- Establish an SSH Connection to each node host
- Run `docker pull registry.access.redhat.com/openshift3/ose-sti-builder`
- Verify that the pulled image matches the checksum used the ‘Diagnose’ section for the cluster version.
Red Hat would like to stress the importance of updating to the latest Z-stream. If this is not possible, refer to this KCS for an interim solution.
Note: These images can be tagged to any version number within their same minor patch level. For example, v18.104.22.168.38 could be tagged to v22.214.171.124.11 if that matched the version of the cluster installed.
Red Hat recommends customers update the software as soon as patches are available.
Customers can turn off the source-to-image (S2I) build strategy to prevent access to the exploitable function. Information about how to disable the source-to-image build strategy is in the product documentation.
- Disabling S2I in OpenShift Enterprise 3.0
- Disabling S2I in OpenShift Enterprise 3.1
- Disabling S2I in OpenShift Enterprise 3.2
- Disabling S2I in OpenShift Enterprise 3.3
- Disabling S2I in OpenShift Enterprise 3.4
- Disabling S2I in OpenShift Enterprise 3.5
- Disabling S2I in OpenShift Enterprise 3.6
- Disabling S2I in OpenShift Enterprise 3.7
- OpenShift Enterprise 3.8 is not a production version (only for upgrades).
- Disabling S2I in OpenShift Enterprise 3.9
Customers are advised to take a risk-based approach in mitigating this issue. Systems that require high-degrees of security and trust should be addressed first, and should be isolated from untrusted systems until such time treatments can be applied to those systems to reduce the risk of exploit.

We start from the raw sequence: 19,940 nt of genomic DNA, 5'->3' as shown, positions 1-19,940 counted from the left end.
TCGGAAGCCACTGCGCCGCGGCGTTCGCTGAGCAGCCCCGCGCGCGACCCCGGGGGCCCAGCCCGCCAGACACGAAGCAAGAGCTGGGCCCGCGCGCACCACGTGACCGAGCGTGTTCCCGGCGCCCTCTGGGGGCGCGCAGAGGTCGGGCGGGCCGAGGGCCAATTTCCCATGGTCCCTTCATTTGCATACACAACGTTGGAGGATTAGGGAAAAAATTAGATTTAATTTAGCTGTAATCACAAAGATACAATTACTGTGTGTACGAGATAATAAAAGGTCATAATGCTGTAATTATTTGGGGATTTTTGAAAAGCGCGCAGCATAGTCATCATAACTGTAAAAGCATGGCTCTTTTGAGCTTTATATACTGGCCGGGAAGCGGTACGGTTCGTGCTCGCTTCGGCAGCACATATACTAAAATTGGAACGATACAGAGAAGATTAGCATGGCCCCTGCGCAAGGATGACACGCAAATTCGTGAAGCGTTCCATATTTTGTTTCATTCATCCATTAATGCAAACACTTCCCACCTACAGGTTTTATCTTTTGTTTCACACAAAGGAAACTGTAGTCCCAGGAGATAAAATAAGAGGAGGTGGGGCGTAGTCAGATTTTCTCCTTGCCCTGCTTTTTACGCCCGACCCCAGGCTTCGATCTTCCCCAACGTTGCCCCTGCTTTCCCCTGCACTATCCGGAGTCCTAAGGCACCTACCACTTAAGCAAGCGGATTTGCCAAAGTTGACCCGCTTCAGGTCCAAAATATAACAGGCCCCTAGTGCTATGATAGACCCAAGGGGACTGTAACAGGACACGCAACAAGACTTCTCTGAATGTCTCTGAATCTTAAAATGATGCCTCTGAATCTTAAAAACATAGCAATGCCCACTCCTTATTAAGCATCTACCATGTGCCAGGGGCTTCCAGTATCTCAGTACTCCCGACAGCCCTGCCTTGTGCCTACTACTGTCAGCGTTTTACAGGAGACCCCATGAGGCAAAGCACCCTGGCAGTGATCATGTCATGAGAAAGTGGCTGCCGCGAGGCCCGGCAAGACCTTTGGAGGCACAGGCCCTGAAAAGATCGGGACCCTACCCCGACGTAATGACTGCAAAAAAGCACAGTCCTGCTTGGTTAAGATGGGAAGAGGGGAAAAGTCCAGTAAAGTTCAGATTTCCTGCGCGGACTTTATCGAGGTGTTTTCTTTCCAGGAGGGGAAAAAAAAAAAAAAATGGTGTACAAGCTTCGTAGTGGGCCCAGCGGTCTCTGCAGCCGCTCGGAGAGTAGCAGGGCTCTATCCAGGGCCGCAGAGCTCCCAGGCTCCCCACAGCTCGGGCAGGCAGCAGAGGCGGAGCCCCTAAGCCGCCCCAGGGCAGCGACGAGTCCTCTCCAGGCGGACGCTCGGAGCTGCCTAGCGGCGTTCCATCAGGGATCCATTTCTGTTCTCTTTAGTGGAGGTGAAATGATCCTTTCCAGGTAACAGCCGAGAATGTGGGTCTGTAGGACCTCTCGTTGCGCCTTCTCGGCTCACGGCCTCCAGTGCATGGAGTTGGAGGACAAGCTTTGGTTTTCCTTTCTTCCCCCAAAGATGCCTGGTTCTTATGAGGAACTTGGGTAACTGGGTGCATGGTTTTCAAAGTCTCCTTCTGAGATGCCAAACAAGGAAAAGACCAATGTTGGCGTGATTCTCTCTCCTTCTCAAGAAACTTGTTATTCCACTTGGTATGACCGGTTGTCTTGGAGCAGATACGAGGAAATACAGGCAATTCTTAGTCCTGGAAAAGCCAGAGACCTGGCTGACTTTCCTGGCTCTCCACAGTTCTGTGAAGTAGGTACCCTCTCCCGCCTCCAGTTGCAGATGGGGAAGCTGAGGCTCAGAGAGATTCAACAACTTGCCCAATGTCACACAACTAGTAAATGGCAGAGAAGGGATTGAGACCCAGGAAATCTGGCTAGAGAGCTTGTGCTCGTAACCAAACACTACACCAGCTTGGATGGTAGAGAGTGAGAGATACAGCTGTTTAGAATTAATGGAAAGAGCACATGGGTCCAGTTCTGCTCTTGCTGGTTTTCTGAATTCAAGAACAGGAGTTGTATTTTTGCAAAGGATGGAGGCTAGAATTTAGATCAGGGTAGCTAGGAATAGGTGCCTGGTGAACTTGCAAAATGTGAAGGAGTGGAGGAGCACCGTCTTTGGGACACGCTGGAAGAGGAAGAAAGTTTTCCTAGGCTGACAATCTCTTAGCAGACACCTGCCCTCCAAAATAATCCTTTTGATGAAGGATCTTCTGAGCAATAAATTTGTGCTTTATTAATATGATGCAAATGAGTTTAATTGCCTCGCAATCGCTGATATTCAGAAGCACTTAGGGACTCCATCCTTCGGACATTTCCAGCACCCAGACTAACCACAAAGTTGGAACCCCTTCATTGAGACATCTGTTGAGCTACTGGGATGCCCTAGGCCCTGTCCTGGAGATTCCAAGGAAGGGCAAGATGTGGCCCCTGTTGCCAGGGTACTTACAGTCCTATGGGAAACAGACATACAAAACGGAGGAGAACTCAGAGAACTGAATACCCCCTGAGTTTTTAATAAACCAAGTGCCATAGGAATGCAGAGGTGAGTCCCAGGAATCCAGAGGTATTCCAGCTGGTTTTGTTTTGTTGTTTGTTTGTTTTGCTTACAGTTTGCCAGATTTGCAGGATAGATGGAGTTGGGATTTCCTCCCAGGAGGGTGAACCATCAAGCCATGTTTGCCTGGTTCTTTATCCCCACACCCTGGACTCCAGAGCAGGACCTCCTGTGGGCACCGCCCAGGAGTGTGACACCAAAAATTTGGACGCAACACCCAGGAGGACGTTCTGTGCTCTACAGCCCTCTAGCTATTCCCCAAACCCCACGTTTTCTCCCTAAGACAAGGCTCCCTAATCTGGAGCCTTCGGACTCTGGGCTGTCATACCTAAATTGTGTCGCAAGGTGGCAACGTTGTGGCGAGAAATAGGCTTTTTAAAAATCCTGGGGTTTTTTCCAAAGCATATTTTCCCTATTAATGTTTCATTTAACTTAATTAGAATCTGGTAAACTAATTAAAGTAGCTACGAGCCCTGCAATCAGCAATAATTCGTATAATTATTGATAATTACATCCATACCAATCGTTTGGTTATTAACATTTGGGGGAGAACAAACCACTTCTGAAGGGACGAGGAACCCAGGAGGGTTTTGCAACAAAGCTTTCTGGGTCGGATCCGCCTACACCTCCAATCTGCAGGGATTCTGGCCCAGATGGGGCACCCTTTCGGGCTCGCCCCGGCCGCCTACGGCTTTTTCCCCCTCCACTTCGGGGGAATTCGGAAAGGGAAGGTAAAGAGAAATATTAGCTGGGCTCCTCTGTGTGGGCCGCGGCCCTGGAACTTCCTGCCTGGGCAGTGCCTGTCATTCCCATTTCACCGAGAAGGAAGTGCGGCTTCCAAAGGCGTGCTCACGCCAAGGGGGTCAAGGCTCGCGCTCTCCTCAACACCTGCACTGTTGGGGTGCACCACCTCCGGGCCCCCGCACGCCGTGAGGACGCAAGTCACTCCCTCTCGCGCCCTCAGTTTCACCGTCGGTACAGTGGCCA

Updates for Affected Products
|OpenShift Container Platform 3.9||RHSA-2018:1227|
|OpenShift Container Platform 3.8||RHSA-2018:1229|
|OpenShift Container Platform 3.7||RHSA-2018:1231|
|OpenShift Container Platform 3.6||RHSA-2018:1233|
|OpenShift Container Platform 3.5||RHSA-2018:1235|
|OpenShift Container Platform 3.4||RHSA-2018:1237|
|OpenShift Container Platform 3.3||RHSA-2018:1239|
|OpenShift Container Platform 3.2||RHSA-2018:1241|
|OpenShift Container Platform 3.1||RHSA-2018:1243|
|OpenShift Container Platform 3.0||See mitigation above or contact support.|
Subscriber exclusive content
A Red Hat subscription provides unlimited access to our knowledgebase of over 48,000 articles and solutions.